I have absolutely no wish to force you to define your game around ISK. But you must be aware that ISK matters to others, and, critically, that ISK is the core of the problems with null sovereignty that CCP is trying to fix. What CCP is threatening with the jump changes, *especially* those that might affect logistics, is the centralization of ISK. At the level where decisions about sov are made, the current major sov holders are holding all the space that they do for ISK alone, not for pride, not to have places for their members to play EVE, not for satisfaction or for love of flying through that space -- only for ISK. Empty system after empty system that they "own", only for ISK. And all the logistics people in these player empires "need" all this empty space, either for passage or for resources to generate that ISK, and they "need" low effort ways to transit it.
I have read your words for long enough that I can feel the way in which these changes impact your way of playing. I'm not suggesting that there is a simple formula that can be used to create balance, or that by saying "risk" I either validate or invalidate any particular view. I absolutely think it *can* be effort vs reward -- as I said, effort can almost always reduce risk. And all the things you mention -- planning, thought, flexibility, tenacity, luck -- are key ways to overcome risk and/or reduce effort. It is obviously very, very complex. But unfortunately I do not think the current level of reward for effort in null sec industry and trade is sustainable, and that some of the things that must be done to fix it will also affect low sec. Even though it is nor your measure or your goal, ISK enables many of your intangible rewards. Most of the things that you write about enjoying in EVE actually involve significant quantities of ISK, whether you think of it in those terms or not. If CCP reduces your ISK/effort or ISK/hour, whether you care to measure it that way or not, your personal rewards may not go unaffected. I can see how this would be upsetting. And again, please don't think about it this way if you don't want to. I'm only commenting because I find your ideas about and reaction to these changes and their relationship to the ways that people play to be compelling. I *like* your way of playing, and approve of it wholeheartedly and don't want to see it threatened. But I can see where CCP is going, and I think it is necessary, but I can't see how they can do it without some players games disrupted.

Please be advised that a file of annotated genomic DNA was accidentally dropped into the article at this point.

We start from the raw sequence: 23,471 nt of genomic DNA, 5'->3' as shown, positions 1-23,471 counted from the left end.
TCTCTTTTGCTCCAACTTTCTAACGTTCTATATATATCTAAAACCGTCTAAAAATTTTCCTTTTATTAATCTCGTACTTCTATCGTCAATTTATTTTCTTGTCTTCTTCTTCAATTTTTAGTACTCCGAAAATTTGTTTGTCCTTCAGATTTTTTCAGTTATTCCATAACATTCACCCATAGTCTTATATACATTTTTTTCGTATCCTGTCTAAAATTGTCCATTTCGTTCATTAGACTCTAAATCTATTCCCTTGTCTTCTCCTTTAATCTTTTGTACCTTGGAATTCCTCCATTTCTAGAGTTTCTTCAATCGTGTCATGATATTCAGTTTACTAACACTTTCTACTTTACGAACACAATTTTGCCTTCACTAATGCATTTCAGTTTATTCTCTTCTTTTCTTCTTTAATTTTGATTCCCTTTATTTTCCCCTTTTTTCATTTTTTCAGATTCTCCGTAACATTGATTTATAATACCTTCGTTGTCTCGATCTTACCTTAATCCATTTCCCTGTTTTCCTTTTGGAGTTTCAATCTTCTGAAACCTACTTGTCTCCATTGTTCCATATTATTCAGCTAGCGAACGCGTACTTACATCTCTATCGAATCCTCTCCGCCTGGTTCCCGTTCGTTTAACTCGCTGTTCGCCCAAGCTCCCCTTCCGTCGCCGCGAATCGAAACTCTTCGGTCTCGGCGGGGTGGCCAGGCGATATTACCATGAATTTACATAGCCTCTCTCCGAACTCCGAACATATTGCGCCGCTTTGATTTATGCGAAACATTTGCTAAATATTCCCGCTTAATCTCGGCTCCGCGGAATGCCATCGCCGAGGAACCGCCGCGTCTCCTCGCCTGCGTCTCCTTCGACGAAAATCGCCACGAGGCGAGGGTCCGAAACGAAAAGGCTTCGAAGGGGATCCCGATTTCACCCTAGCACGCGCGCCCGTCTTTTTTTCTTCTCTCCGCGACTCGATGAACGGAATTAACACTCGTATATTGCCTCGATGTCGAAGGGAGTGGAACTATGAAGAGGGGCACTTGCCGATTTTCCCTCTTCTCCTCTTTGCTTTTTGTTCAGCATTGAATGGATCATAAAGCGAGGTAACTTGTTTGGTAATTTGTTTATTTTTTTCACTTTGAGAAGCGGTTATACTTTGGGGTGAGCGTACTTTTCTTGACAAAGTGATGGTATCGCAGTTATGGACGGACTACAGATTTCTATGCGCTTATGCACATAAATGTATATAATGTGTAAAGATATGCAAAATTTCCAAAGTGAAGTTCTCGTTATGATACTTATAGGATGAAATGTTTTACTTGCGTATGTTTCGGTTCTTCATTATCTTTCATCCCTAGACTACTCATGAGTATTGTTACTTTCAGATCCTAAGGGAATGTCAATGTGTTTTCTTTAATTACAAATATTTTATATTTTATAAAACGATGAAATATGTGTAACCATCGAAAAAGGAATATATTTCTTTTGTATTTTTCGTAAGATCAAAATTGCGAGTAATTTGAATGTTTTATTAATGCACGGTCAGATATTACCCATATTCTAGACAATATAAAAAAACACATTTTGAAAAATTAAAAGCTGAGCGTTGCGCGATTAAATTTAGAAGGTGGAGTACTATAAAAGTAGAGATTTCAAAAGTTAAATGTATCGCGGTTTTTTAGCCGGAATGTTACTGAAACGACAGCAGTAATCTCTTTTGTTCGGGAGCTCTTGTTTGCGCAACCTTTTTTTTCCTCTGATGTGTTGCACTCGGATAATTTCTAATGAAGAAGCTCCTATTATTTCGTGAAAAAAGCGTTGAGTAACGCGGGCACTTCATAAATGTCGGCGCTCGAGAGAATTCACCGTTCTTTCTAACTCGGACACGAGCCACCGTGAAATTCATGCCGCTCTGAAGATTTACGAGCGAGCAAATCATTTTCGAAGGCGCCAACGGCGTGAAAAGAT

I am argued with a lot. I'm not surprised that it is coming out in my place to think. Its a side effect of the things said to me not meshing with me.Delete
To argue a point and disagree is not the same as ignoring.
The funny thing is that my way of playing is not that affected. I'm reacting to what has happened the minute the door opened. I'm not thinking about my personal rewards and if I will have less ISK. I can and will adapt to change.
This isn't about CCP. It is about the ideas and arguments I have with players over the changes and potential changes. It may simply be that I'm fighting over concepts and not exact issues that leave me thrashing around and seemingly deaf.
But yup, sometimes I'm argumentative and fractious.
Well, arguing is OK, too. I wouldn't be here if I didn't find your ideas and arguments worthwhile.ReplyDelete
I see mostly good in the CCP changes, or at least the intentions, aimed at steering sov in a different direction. I perceived you as finding them (or the conversations you were having about them) troublesome, and, because your opinion interests me, I want to poke around at what you think about it. I should stop cluttering up your comments and just try to catch you in between arguments in game. As ever, thanks for doing this.
Comment cluttering is fine. Never worry about it.Delete
I can understand how the connection is made. It is a hot topic among we players at the moment. But its the player on player discussions that tend to capture my interest.
I own a motorcycle. I ride wearing a full face helmet, gloves, long pants, boots and a motorcycle jacket.ReplyDelete
I've a friend who occasionally rides in flip flops, shorts and a T-shirt.
He doesn't see how I can enjoy the ride all bundled up in my gear. I don't see how he can safely ride without it.
I mitigate my risk of injury. He accepts his. We each have our point of view. We each have a rational argument to justify our choice. We each think the other guy is stupid, but we agree to disagree and move on.
In between us are people who use various levels of personal protection. Some might call me Risk Adverse. Some might call him Reckless.
The problem with risk in Eve Online is that Eve players, in general, don't agree to disagree.
They'd much rather adhere to their point of view and tell you you're doing it wrong, rather than appreciate the fact that you're doing it at all.
High sec Incursions are 100% riskfree.ReplyDelete